Warlord Politics: Conflict and Coalition in the Modernization of Republican China

By Lucian W. Pye | Go to book overview

2. THE SEQUENCE OF
POWER STRUGGLES

Only in a few other periods of human history have the affairs of a great nation been so hopelessly tangled and lacking in apparent purpose as in the time of the warlords of Republican China. Only confusion seemed to reign, and, at the time, Chinese and Westerners alike generally despaired of piecing together the details of warlord actions in the hope of finding some ultimate coherence. To the Chinese, the confusion was frightening and distressing, for it violated their basic craving for order and harmony. To Westerners, the scene was bizarre and could only make sense if treated as empty sound and fury. S. J. Perelman, writing in the New Yorker, in the early 1930's, expressed the sentiments of many observers when he confessed his nightmare confusion about who was doing and saying what to whom among such unlikely figures as the "Old Marshal" Chang, "Young" Chang, Yen the "Model Governor," the "Dog Meat General," and "Feng, who is called the Christian Marshal (as opposed to Feng, the Jewish Marshal, I guess)."

Confusing as the events were at the time, the details did add up to a pattern. The changing distribution of power in China followed a course that revealed the ambitions and the limitations of those who could realistically seek to rule. A warlord was the prisoner of: first, the conditions at the time of the imperial system's dissolution; second, the limits of his own abilities to mobilize resources and power; and, third, the competitive power of the other warlords.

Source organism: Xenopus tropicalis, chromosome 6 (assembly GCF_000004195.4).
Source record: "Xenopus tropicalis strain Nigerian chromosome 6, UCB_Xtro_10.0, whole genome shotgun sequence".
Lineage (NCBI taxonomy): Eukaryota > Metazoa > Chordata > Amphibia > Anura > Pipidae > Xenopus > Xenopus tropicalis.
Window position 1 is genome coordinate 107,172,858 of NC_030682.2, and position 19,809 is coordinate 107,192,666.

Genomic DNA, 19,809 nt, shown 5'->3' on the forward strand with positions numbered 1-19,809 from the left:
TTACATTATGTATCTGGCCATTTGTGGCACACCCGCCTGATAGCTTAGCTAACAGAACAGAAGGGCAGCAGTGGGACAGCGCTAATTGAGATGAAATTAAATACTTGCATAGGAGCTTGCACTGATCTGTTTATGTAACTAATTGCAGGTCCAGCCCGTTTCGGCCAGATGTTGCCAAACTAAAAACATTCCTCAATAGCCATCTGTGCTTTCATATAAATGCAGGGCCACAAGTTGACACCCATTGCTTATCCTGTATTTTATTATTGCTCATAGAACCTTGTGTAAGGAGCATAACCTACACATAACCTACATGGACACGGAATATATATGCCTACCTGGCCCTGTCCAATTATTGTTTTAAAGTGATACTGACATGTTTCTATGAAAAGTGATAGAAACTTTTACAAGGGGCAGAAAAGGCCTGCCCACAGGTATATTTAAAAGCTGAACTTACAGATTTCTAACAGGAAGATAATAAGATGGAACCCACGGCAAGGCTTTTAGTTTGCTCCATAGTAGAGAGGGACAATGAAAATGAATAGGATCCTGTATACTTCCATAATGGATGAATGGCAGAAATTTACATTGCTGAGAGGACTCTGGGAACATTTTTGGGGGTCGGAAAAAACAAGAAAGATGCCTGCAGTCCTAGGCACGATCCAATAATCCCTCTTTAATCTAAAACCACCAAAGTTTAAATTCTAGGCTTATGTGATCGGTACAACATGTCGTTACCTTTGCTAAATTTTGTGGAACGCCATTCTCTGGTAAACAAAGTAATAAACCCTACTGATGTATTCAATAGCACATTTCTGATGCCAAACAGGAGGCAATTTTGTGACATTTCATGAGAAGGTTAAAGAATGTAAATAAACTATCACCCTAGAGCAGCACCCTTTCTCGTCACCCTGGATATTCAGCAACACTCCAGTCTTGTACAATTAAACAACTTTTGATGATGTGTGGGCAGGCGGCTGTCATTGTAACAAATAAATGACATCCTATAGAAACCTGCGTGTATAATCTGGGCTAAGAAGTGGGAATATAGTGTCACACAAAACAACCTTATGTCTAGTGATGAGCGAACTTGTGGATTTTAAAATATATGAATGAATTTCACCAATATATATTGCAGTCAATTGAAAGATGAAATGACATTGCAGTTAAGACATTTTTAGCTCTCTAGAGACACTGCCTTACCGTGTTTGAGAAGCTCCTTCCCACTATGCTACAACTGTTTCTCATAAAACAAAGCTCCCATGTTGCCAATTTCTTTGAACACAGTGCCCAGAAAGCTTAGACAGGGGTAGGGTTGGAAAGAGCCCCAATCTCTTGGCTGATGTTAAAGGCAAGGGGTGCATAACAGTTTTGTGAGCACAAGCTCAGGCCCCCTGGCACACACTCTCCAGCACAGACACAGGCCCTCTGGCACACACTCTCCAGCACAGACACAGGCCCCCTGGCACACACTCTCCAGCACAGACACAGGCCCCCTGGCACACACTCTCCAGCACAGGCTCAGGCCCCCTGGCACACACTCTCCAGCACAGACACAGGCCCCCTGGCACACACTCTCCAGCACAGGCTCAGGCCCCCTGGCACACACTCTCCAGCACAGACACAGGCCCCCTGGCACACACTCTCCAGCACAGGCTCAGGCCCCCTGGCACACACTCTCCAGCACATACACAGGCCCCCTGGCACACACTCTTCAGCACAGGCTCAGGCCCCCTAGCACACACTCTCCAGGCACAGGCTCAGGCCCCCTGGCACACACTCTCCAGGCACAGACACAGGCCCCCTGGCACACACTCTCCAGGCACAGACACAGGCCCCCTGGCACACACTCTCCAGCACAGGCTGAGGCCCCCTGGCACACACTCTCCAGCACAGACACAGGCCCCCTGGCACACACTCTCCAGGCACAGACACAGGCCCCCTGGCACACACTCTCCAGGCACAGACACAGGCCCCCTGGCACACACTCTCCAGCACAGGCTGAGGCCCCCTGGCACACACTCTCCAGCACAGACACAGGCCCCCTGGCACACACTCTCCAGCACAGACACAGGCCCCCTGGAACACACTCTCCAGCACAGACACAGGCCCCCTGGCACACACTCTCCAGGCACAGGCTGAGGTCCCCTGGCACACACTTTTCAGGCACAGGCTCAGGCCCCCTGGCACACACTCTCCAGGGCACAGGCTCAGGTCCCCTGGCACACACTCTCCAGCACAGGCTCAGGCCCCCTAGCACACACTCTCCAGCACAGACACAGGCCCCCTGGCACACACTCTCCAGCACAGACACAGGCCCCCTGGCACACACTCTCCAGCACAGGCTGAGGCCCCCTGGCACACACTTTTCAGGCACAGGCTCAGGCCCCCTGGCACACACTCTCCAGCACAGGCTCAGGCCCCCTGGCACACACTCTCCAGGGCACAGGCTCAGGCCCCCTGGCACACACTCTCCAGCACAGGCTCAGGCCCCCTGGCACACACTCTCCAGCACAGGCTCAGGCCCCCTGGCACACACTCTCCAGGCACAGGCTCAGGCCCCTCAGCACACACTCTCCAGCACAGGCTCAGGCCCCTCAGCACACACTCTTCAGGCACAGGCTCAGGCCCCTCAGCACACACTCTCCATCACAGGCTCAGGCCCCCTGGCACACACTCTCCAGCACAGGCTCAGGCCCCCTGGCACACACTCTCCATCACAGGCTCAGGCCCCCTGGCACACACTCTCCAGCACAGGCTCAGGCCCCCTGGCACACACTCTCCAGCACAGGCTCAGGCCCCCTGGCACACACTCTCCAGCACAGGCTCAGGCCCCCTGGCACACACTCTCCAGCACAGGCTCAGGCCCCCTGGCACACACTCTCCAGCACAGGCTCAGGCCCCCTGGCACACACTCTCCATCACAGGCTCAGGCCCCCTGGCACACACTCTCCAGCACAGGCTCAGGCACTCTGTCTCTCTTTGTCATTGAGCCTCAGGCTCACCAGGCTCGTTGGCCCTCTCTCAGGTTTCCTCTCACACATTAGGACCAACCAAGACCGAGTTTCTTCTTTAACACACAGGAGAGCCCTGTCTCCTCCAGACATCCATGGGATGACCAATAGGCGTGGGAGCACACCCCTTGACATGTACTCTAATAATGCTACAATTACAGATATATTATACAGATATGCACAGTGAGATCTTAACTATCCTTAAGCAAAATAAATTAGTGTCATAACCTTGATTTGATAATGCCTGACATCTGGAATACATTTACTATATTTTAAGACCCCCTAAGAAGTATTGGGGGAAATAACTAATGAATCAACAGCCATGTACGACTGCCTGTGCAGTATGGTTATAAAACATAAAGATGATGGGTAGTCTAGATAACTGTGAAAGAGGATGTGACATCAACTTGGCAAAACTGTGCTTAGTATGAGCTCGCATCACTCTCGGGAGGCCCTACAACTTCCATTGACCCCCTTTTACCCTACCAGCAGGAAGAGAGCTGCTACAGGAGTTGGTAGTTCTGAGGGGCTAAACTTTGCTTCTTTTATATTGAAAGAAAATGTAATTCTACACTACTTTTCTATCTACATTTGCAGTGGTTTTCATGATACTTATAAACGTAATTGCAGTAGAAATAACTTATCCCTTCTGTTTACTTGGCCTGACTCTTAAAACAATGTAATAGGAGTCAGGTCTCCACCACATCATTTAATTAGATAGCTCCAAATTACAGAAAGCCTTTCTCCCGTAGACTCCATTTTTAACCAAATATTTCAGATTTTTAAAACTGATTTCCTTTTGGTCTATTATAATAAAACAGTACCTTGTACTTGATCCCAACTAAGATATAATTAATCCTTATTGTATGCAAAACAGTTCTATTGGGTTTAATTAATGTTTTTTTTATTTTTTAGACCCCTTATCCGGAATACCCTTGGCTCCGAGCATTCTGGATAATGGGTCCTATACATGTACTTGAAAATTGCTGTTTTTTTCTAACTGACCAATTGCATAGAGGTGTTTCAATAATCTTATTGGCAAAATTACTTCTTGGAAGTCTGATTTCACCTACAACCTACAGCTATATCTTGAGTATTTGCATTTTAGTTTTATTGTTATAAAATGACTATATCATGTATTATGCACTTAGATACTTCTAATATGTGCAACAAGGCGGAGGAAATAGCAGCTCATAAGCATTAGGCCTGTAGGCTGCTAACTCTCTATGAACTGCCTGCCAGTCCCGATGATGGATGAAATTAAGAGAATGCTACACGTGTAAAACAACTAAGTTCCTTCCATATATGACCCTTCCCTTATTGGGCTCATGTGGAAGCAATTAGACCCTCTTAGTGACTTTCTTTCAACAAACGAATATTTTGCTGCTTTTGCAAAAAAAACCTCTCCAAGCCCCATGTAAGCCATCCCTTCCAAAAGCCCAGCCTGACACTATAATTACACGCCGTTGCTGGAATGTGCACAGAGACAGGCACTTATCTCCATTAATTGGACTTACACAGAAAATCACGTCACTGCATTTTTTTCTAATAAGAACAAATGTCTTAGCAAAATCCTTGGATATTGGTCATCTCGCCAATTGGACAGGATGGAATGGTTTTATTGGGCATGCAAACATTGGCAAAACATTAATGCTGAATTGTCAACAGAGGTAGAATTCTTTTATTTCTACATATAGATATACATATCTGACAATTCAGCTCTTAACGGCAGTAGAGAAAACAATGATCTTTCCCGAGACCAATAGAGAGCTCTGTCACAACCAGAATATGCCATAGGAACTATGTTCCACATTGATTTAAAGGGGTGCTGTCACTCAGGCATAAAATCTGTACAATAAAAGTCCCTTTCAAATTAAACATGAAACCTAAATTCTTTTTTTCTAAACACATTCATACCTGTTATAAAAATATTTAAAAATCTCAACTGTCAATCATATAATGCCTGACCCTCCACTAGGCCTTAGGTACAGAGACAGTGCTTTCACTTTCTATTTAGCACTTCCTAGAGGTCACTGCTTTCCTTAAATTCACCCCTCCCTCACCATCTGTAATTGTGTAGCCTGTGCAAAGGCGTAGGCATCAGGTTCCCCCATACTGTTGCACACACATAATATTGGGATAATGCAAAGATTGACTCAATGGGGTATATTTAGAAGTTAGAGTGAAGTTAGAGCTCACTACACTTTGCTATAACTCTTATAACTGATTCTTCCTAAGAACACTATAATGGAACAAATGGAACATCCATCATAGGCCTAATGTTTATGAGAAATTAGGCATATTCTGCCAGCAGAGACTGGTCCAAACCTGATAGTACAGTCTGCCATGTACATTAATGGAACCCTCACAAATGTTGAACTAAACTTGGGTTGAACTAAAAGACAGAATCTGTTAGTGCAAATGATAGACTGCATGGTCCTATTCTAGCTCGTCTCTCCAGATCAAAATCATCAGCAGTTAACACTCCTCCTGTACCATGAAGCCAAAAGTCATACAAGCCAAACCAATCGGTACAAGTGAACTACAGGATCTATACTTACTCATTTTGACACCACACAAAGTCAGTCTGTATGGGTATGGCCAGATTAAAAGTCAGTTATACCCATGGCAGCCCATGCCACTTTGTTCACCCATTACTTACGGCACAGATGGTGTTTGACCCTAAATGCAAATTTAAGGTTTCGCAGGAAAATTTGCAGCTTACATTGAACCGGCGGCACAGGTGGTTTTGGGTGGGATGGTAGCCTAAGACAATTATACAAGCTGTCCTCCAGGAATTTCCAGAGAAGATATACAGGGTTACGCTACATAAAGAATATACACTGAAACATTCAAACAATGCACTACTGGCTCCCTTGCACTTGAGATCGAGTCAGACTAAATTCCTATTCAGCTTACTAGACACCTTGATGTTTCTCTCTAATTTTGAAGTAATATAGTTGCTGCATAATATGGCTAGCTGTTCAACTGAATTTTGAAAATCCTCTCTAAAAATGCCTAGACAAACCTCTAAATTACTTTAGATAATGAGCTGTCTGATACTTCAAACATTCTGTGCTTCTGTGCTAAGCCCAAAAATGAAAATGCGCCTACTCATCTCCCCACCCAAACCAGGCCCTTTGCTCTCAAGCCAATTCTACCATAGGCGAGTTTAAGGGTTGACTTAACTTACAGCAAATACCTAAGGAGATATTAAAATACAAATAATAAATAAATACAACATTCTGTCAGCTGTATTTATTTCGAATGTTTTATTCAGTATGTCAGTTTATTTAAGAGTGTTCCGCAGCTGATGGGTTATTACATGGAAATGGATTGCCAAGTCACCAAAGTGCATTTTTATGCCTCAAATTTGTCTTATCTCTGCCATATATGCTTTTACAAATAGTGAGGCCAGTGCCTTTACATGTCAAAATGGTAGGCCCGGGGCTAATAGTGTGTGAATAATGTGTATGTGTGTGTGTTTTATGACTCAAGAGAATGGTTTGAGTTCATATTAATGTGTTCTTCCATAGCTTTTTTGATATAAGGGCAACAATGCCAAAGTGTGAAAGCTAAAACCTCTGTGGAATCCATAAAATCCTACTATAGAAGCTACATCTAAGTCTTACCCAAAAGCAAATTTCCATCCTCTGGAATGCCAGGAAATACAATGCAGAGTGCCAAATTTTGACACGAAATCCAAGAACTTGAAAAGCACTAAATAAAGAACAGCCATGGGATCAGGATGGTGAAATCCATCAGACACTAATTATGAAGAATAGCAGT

The pattern began with the effort of the last dynasty to create a modern military machine. In the first phase of the Republican period, events dramatized the fatal gap between the impotence of civilian institutions and formal officeholders, on the one hand, and the realities of the sordid power of the individual military commanders, on the other. Gradually, the pattern took the form of individual warlords competing to emerge as the new authority of the nation. Soon, however, it became apparent that no single contender could hope to become the ruler of the country,

-13-

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Warlord Politics: Conflict and Coalition in the Modernization of Republican China
Table of contents

Table of contents

  • Title Page iii
  • Contents v
  • Tables vi
  • Preface vii
  • The Place of Warlords in Chinese Politics 3
  • The Sequence of Power Struggles 13
  • The Warlord Organizations 39
  • A Case Study of the KuominchÜn 60
  • The Making and Breaking of Alliances 77
  • The Warlords' Balance of Power 94
  • Public Relations and Propaganda 113
  • The Warlords and Cabinet Government 132
  • Intellectuals and Businessmen 154
  • Concluding Remarks 167
  • Notes 171
  • Bibliography 205
  • Index 209
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